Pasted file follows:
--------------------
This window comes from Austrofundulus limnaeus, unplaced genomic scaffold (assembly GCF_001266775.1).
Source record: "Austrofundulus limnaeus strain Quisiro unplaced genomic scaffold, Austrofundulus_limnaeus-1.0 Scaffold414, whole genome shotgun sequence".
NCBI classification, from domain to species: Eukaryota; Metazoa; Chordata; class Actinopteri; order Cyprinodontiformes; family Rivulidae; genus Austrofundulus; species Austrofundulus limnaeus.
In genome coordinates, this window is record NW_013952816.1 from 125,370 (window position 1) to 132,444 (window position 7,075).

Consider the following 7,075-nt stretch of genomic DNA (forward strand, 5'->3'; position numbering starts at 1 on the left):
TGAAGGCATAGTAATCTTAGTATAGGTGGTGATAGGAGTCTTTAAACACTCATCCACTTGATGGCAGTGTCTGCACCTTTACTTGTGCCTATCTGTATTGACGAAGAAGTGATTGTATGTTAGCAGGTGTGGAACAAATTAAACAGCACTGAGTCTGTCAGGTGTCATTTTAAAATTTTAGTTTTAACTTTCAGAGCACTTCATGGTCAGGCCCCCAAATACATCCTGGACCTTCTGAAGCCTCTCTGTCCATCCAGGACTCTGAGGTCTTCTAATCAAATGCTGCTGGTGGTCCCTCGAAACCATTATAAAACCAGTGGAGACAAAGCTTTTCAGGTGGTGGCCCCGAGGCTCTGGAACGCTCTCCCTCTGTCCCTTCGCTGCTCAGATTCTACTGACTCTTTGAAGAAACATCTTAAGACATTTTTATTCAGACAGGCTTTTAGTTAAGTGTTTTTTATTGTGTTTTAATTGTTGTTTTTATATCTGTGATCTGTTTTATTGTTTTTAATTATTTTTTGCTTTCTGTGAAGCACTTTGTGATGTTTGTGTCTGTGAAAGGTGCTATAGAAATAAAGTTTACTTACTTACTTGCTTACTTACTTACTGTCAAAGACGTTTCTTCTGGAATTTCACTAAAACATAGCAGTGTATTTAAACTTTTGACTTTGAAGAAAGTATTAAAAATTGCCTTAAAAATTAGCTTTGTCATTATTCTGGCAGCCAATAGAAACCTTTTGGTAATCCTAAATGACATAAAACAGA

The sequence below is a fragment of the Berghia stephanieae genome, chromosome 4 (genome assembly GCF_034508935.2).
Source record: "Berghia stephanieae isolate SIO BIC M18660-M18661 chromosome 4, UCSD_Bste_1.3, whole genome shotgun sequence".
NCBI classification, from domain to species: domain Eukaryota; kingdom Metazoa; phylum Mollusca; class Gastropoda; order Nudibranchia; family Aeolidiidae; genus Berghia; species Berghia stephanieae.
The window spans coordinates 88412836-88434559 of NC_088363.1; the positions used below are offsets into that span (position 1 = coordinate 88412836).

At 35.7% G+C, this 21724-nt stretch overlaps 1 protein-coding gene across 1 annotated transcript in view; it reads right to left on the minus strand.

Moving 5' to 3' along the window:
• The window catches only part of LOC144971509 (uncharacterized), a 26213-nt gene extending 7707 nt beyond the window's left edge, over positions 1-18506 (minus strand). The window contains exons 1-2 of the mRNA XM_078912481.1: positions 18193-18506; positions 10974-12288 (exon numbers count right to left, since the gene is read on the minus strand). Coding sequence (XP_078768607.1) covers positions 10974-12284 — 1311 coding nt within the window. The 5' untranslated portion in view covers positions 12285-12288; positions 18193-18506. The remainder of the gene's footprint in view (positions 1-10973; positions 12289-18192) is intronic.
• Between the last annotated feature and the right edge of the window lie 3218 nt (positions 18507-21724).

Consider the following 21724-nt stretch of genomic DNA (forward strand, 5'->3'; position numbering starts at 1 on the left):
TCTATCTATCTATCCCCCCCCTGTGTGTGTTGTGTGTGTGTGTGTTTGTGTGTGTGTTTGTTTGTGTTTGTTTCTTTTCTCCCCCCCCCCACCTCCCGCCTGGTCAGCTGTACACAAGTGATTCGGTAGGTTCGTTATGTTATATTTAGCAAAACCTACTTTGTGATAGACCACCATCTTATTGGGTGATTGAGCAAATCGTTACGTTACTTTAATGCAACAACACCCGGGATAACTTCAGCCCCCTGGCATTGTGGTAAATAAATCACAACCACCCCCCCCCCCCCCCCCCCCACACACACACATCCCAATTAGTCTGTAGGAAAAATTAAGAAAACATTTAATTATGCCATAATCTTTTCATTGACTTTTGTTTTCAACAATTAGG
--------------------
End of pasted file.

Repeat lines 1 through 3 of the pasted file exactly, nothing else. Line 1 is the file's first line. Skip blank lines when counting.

This window comes from Austrofundulus limnaeus, unplaced genomic scaffold (assembly GCF_001266775.1).
Source record: "Austrofundulus limnaeus strain Quisiro unplaced genomic scaffold, Austrofundulus_limnaeus-1.0 Scaffold414, whole genome shotgun sequence".
NCBI classification, from domain to species: Eukaryota; Metazoa; Chordata; class Actinopteri; order Cyprinodontiformes; family Rivulidae; genus Austrofundulus; species Austrofundulus limnaeus.